It was reported back in August that Production I.G. would be going forward with two new seasons of the acclaimed sci-fi series, Ghost in the Shell. Not only that, directors Kenji Kamiyama, previously responsible for the amazing Ghost in the Shell: Stand Alone Complex, and Shinji Aramaki (Appleseed) would be directing one season each.
With this comes excitement but also caution. Ghost in the Shell is one of my favorite series and in my view, the best sci-fi franchises of all time. However, it would be an understatement to say I.G. hasn’t made some missteps recently. This year alone, we got B: The Beginning, a show I enjoyed, but that was terribly marketed and is already obscure. Who could forget the FLCL sequels, the first of which was god awful and the second of which I haven’t finished but have heard was decent.
Having directors like these on the projects gives me hope, no doubt, but I can’t help but worry that this will just be a lifeless cash-in like FLCL Progressive. Especially after Arise, the latest animated entry that was met with mixed reception, and a poorly received live-action film (Oh look, I wrote about that). GITS needs to get back to its roots and this new series might just be the chance for that, but this new story needs to be built on a strong foundation.
Ghost in the Shell is about the post-singularity world, where humans and machines have merged as one, blurring the line between the two. The 1995 film by Mamoru Oshii blew minds over its messages of transcendence. Major Motoko Kusanagi, already conflicted over her own humanity, merges with an intelligent A.I. “I am now neither the woman who was known as the Major nor am I the program known as the puppet master.”
In the criminally underrated sequel, Innocense, these themes were further explored through the idea of dolls. Dolls being synonymous with creations of humanity as a whole, the film explores how we play god in our own ways and asks what those creations would say given a voice.
The above were ideas perfect for the time when they were released because the internet was still new and its possibilities unexplored. Even Innocence, released in 2004, was fresh and daring in its pursuit of these ideas. However, even in 2018, these films and their ideas still hold up, and that’s important because when GITS shifted to TV, that timelessness made it legendary.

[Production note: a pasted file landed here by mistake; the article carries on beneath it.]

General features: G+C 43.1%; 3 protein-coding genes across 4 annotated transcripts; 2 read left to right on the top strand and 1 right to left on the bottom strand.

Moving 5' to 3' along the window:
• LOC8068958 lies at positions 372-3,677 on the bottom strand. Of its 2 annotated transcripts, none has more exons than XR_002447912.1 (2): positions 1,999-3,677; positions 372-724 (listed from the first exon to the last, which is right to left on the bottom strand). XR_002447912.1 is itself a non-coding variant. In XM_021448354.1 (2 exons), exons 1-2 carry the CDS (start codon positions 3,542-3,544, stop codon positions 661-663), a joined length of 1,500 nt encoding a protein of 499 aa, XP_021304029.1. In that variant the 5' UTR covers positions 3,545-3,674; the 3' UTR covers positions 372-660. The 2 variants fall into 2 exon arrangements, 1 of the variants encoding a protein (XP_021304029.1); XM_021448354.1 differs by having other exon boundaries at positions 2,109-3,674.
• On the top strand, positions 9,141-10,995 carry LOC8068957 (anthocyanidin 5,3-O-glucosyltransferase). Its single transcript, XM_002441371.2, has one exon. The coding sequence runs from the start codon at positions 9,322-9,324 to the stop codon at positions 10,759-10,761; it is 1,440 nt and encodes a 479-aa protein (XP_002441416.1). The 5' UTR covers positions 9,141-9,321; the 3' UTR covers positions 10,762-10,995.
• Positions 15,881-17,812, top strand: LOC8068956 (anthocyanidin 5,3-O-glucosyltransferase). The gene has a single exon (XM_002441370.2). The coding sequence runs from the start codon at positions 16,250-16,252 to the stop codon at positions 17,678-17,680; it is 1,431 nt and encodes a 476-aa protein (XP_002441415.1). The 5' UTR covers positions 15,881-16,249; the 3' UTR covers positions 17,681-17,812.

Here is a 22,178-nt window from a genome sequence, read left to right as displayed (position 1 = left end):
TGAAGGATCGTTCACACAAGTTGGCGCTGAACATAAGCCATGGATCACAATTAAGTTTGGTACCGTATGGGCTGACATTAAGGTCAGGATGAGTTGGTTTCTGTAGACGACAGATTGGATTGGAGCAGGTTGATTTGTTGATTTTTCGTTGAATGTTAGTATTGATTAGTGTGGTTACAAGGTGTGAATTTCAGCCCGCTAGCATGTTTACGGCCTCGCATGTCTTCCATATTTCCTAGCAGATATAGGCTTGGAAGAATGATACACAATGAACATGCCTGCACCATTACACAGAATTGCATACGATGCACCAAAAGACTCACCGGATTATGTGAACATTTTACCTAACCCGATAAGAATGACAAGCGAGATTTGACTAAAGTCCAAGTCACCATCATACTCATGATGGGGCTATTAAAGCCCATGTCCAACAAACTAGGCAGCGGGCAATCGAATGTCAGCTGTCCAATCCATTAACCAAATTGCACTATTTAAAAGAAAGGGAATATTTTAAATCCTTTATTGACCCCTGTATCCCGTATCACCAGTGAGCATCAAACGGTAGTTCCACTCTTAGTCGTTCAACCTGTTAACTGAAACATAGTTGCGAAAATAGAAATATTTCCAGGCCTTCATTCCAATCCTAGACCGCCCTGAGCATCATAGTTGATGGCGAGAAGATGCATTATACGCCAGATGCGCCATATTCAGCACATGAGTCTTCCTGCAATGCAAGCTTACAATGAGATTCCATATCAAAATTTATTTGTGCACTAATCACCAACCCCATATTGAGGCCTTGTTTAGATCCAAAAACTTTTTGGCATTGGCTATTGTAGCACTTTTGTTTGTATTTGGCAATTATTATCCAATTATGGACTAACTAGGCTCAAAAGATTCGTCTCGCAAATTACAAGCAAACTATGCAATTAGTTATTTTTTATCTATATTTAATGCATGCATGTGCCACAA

Ghost in the Shell: Stand Alone Complex is one of my favorite shows of all time. Both of its 52-episode seasons may have different plotlines, but they are united by a common theme encapsulated in the series title. The “Stand Alone Complex” is a phenomenon that is the internet incarnate. A series of seemingly independent events that all stem from a source that may or may not have even existed.
Confused? It is essentially the memetic nature of the internet, dissected and explored through an episodic series. Those same standalone episodes even factor into the larger plot, making the story itself a stand alone complex. Think of how Hideo Kojima described memes and the internet in Metal Gear Solid 2, and SAC isn’t far off.
In the first season, a hacker known as the “Laughing Man” was attacking members of the Japanese government tied to a conspiracy involving a pharmaceutical company. His nickname and the insignia associated with him became a meme and his ideologies lived on through pretenders.
Perhaps even more topical to today, the second season, titled 2nd Gig, focused on the refugee crisis in the wake of a world war and the manipulation of media. The true antagonist of that season was a cunning mastermind, exploiting the net’s capacity to spin information to suit a narrative. In addition to the philosophy common to the series, the political narrative contextualized through the internet made for an impeccable story.
The next adaptation of Ghost in the Shell was far more of a mixed bag. Titled Arise, it was established as a “prequel” to everything, but like with every Ghost in the Shell IP, it is easier to assume they all take place in their own universes. There are so many changes to the characters’ backstories and personalities that it is hard to connect the different series.
Regardless, it was pretty bad. The four short films went from great to forgettable, to pretty good, to finally boring as hell. Then they remixed it into a ten-episode TV anime with an extra two episodes so boring that I don’t even remember. The only truly bright spot beside the first OVA is the movie, the oddly titled Ghost in the Shell: The New Movie. However, when your greatest asset is that it feels like Stand Alone Complex, there is a problem.